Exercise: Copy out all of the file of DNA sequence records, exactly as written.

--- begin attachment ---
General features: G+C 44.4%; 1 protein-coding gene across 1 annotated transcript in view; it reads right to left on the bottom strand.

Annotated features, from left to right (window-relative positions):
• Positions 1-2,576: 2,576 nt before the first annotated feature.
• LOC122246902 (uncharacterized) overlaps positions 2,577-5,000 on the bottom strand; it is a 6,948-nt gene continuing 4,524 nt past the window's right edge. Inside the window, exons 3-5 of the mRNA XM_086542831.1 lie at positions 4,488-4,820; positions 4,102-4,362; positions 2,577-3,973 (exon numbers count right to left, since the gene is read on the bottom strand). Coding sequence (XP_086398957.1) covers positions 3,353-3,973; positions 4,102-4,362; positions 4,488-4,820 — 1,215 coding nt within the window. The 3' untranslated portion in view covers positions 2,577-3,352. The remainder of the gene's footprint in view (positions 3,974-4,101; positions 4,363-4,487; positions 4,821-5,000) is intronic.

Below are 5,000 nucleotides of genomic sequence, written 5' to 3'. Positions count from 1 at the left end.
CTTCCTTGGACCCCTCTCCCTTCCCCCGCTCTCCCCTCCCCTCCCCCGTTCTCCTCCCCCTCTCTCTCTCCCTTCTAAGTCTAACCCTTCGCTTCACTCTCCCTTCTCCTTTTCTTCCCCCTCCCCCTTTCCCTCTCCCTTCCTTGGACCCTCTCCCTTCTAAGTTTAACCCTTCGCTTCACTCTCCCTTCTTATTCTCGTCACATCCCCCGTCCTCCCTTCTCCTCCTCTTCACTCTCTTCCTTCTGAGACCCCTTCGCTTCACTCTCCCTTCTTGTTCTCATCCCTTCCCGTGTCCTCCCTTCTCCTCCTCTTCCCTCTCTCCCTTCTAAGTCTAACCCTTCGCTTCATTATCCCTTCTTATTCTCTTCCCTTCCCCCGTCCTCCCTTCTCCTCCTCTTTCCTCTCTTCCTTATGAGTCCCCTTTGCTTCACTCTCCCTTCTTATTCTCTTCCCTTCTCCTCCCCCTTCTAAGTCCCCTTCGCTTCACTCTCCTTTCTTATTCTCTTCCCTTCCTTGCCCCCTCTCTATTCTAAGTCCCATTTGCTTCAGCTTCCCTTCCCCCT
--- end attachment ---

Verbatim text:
General features: G+C 44.4%; 1 protein-coding gene across 1 annotated transcript in view; it reads right to left on the bottom strand.

Annotated features, from left to right (window-relative positions):
• Positions 1-2,576: 2,576 nt before the first annotated feature.
• LOC122246902 (uncharacterized) overlaps positions 2,577-5,000 on the bottom strand; it is a 6,948-nt gene continuing 4,524 nt past the window's right edge. Inside the window, exons 3-5 of the mRNA XM_086542831.1 lie at positions 4,488-4,820; positions 4,102-4,362; positions 2,577-3,973 (exon numbers count right to left, since the gene is read on the bottom strand). Coding sequence (XP_086398957.1) covers positions 3,353-3,973; positions 4,102-4,362; positions 4,488-4,820 — 1,215 coding nt within the window. The 3' untranslated portion in view covers positions 2,577-3,352. The remainder of the gene's footprint in view (positions 3,974-4,101; positions 4,363-4,487; positions 4,821-5,000) is intronic.

Below are 5,000 nucleotides of genomic sequence, written 5' to 3'. Positions count from 1 at the left end.
CTTCCTTGGACCCCTCTCCCTTCCCCCGCTCTCCCCTCCCCTCCCCCGTTCTCCTCCCCCTCTCTCTCTCCCTTCTAAGTCTAACCCTTCGCTTCACTCTCCCTTCTCCTTTTCTTCCCCCTCCCCCTTTCCCTCTCCCTTCCTTGGACCCTCTCCCTTCTAAGTTTAACCCTTCGCTTCACTCTCCCTTCTTATTCTCGTCACATCCCCCGTCCTCCCTTCTCCTCCTCTTCACTCTCTTCCTTCTGAGACCCCTTCGCTTCACTCTCCCTTCTTGTTCTCATCCCTTCCCGTGTCCTCCCTTCTCCTCCTCTTCCCTCTCTCCCTTCTAAGTCTAACCCTTCGCTTCATTATCCCTTCTTATTCTCTTCCCTTCCCCCGTCCTCCCTTCTCCTCCTCTTTCCTCTCTTCCTTATGAGTCCCCTTTGCTTCACTCTCCCTTCTTATTCTCTTCCCTTCTCCTCCCCCTTCTAAGTCCCCTTCGCTTCACTCTCCTTTCTTATTCTCTTCCCTTCCTTGCCCCCTCTCTATTCTAAGTCCCATTTGCTTCAGCTTCCCTTCCCCCT